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Coverdale Bible 1535



12:1And Miriam & Aaron spake agaynst Moses because of his wife the Morian which he had taken, because he had take a Morian to wife,
12:2and they sayde: Doth the LORDE speake onely thorow Moses? Speaketh he not also by vs? And the LORDE herde it.
12:3But Moses was a very meke man, aboue all men vpon earth.
12:4And haistely spake the LORDE vnto Moses, and to Aaron, and to Miriam: Go out ye thre vnto ye Tabernacle of wytnesse. And they wente out all thre.
12:5Then came the LORDE downe in the cloudy piler, & stode in the dore of the Tabernacle, & called Aaron & Miriam, & they both wete out.
12:6And he sayde: Heare my wordes: Yf eny man be a prophet of the LORDE, vnto him wil I shewe my self in a vision, or wil speake vnto him in a dreame.
12:7But not so wt my seruaunt Moses, which is faithfull in all my house.
12:8Mouth to mouth speake I vnto him, & he seyth the LORDE in his fashion, not thorow darke wordes or licknesses: Wherfore were ye not afrayed then to speake agaynst my seruaunt Moses?
12:9And ye wrath of the LORDE waxed whote ouer them, & he turned him awaye,
12:10and ye cloude also departed from the Tabernacle. And beholde, then was Miriam become leporus, as it were snowe. And Aaron turned him vnto Miriam, and sawe that she was leporous,
12:11and sayde vnto Moses: Oh my lorde, put not the synne vpon vs, which we haue foolishly committed and synned,
12:12that she be not as one that commeth deed out of his mothers wombe: It hath eaten vp half hir flesh allready.
12:13But Moses cried vnto the LORDE, & sayde: Oh God, heale her.
12:14The LORDE sayde vnto Moses: Yf hir father had spytte in hir face, shulde she not be ashamed seuen dayes? Let her be shut out of ye hoost seue dayes, after yt let her be receaued agayne.
12:15So Miriam was shut out of the hoost seue dayes, & the people wente no farther, tyll Miriam was receaued againe.
12:16Afterwarde departed the people from Hazeroth, and pitched in ye wildernesse of Paran.
Coverdale Bible 1535

Coverdale Bible 1535

The Coverdale Bible, compiled by Myles Coverdale and published in 1535, was the first complete English translation of the Bible to contain both the Old and New Testament and translated from the original Hebrew and Greek. The later editions (folio and quarto) published in 1539 were the first complete Bibles printed in England. The 1539 folio edition carried the royal license and was, therefore, the first officially approved Bible translation in English.

Tyndale never had the satisfaction of completing his English Bible; but during his imprisonment, he may have learned that a complete translation, based largely upon his own, had actually been produced. The credit for this achievement, the first complete printed English Bible, is due to Miles Coverdale (1488-1569), afterward bishop of Exeter (1551-1553).

The details of its production are obscure. Coverdale met Tyndale in Hamburg, Germany in 1529, and is said to have assisted him in the translation of the Pentateuch. His own work was done under the patronage of Oliver Cromwell, who was anxious for the publication of an English Bible; and it was no doubt forwarded by the action of Convocation, which, under Archbishop Cranmer's leading, had petitioned in 1534 for the undertaking of such a work.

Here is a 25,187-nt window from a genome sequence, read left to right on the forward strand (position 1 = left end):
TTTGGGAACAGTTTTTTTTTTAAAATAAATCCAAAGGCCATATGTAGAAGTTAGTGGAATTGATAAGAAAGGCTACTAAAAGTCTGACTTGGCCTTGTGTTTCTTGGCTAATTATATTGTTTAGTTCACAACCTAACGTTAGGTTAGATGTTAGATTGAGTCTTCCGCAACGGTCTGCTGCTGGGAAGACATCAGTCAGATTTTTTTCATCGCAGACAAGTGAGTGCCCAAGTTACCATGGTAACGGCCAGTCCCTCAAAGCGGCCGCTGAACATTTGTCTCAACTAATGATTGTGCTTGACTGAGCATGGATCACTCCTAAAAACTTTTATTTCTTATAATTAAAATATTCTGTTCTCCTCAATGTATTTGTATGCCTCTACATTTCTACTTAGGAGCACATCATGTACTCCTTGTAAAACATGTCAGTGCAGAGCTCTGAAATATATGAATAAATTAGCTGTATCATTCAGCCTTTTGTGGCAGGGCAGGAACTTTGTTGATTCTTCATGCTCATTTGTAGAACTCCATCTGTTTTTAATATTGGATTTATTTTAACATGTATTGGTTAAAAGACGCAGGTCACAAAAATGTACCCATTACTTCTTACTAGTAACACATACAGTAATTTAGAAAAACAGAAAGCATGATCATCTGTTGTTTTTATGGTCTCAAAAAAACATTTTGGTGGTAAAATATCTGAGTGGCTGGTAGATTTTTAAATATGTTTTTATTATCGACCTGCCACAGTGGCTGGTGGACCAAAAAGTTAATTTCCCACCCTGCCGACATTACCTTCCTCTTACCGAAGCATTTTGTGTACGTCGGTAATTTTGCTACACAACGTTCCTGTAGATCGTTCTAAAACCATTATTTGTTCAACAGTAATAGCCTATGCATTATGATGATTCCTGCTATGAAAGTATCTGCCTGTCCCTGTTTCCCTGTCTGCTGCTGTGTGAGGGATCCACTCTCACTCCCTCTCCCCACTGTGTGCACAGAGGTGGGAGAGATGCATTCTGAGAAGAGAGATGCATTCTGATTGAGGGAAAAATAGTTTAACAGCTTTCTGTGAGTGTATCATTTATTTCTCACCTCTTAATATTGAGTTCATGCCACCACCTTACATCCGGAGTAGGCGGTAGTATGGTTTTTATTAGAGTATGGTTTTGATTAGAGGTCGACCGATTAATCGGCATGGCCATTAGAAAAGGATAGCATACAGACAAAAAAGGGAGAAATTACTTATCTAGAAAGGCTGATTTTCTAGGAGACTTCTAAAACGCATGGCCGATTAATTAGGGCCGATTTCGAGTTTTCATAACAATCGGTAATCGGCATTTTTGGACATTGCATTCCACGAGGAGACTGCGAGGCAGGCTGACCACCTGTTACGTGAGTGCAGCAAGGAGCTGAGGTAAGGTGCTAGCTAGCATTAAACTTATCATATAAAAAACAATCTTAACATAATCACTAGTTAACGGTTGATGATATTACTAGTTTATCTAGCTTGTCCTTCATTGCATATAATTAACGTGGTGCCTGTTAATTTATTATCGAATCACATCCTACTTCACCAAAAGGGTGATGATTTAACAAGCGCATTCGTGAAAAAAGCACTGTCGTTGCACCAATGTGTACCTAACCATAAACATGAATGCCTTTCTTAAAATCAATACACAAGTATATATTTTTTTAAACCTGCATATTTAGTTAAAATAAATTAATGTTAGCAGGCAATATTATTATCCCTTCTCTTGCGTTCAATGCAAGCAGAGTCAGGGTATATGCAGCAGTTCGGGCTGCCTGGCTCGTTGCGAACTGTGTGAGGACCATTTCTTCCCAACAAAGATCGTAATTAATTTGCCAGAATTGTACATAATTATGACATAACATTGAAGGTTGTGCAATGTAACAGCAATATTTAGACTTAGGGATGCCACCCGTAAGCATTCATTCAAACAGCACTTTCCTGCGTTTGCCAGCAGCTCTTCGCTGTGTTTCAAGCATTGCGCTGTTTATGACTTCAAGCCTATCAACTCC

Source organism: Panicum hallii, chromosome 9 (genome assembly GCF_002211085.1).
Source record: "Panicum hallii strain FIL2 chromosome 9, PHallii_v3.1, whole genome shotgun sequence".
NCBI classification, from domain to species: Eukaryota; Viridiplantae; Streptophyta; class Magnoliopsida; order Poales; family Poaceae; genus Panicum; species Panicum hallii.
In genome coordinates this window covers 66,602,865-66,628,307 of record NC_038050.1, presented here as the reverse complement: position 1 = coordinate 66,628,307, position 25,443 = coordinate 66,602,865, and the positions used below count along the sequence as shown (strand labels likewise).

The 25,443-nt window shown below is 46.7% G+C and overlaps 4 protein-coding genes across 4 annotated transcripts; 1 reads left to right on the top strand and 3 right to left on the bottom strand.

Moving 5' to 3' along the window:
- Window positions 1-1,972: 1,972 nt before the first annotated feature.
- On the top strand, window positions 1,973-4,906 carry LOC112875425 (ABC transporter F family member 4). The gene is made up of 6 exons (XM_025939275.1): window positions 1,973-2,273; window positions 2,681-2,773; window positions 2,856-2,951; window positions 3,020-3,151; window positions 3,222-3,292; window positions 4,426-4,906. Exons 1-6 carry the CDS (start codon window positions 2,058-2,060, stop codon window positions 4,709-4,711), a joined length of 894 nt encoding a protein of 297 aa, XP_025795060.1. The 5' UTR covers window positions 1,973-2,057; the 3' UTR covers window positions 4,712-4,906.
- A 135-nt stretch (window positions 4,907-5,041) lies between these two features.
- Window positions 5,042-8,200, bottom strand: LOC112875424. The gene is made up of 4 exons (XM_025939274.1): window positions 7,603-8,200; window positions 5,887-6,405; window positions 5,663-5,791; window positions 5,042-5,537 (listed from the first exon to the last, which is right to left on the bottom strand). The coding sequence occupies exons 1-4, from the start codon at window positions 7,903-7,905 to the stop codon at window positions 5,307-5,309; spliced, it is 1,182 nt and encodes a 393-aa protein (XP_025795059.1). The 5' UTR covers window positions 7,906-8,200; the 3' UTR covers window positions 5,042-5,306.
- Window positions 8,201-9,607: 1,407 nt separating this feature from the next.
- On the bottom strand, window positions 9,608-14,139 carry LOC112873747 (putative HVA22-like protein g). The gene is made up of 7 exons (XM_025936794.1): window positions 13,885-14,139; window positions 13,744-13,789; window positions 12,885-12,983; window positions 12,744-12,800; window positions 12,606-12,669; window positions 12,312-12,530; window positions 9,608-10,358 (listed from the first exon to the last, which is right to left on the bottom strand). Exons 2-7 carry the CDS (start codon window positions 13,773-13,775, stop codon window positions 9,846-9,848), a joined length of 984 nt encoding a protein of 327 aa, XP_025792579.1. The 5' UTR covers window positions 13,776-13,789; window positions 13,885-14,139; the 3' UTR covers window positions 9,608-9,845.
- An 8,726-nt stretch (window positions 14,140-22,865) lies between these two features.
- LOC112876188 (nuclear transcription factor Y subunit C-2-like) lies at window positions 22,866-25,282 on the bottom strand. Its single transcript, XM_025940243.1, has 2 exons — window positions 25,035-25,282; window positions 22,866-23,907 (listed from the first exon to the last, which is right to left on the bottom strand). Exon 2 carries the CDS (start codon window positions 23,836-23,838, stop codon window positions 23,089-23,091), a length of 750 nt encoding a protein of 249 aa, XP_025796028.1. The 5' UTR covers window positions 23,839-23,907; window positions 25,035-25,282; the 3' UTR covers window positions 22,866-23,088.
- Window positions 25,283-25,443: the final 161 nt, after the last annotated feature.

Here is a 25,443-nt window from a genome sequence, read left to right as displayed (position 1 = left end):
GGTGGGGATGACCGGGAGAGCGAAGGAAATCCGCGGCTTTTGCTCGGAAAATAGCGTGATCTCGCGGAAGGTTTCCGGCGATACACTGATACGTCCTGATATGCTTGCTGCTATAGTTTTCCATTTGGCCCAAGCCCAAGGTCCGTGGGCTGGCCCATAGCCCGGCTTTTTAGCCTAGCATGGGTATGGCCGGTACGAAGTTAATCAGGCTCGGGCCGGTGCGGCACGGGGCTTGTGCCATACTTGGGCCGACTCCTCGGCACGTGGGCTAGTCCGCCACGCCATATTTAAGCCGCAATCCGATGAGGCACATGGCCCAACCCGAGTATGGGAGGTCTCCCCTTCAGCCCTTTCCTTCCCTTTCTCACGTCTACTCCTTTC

Coverdale's Bible was probably printed by Froschover in Zurich, Switzerland and was published at the end of 1535, with a dedication to Henry VIII. By this time, the conditions were more favorable to a Protestant Bible than they had been in 1525. Henry had finally broken with the Pope and had committed himself to the principle of an English Bible. Coverdale's work was accordingly tolerated by authority, and when the second edition of it appeared in 1537 (printed by an English printer, Nycolson of Southwark), it bore on its title-page the words, "Set forth with the King's most gracious license." In licensing Coverdale's translation, King Henry probably did not know how far he was sanctioning the work of Tyndale, which he had previously condemned.

In the New Testament, in particular, Tyndale's version is the basis of Coverdale's, and to a somewhat less extent this is also the case in the Pentateuch and Jonah; but Coverdale revised the work of his predecessor with the help of the Zurich German Bible of Zwingli and others (1524-1529), a Latin version by Pagninus, the Vulgate, and Luther. In his preface, he explicitly disclaims originality as a translator, and there is no sign that he made any noticeable use of the Greek and Hebrew; but he used the available Latin, German, and English versions with judgment. In the parts of the Old Testament which Tyndale had not published he appears to have translated mainly from the Zurich Bible. [Coverdale's Bible of 1535 was reprinted by Bagster, 1838.]

In one respect Coverdale's Bible was groundbreaking, namely, in the arrangement of the books of the. It is to Tyndale's example, no doubt, that the action of Coverdale is due. His Bible is divided into six parts -- (1) Pentateuch; (2) Joshua -- Esther; (3) Job -- "Solomon's Balettes" (i.e. Canticles); (4) Prophets; (5) "Apocrypha, the books and treatises which among the fathers of old are not reckoned to be of like authority with the other books of the Bible, neither are they found in the canon of the Hebrew"; (6) the New Testament. This represents the view generally taken by the Reformers, both in Germany and in England, and so far as concerns the English Bible, Coverdale's example was decisive.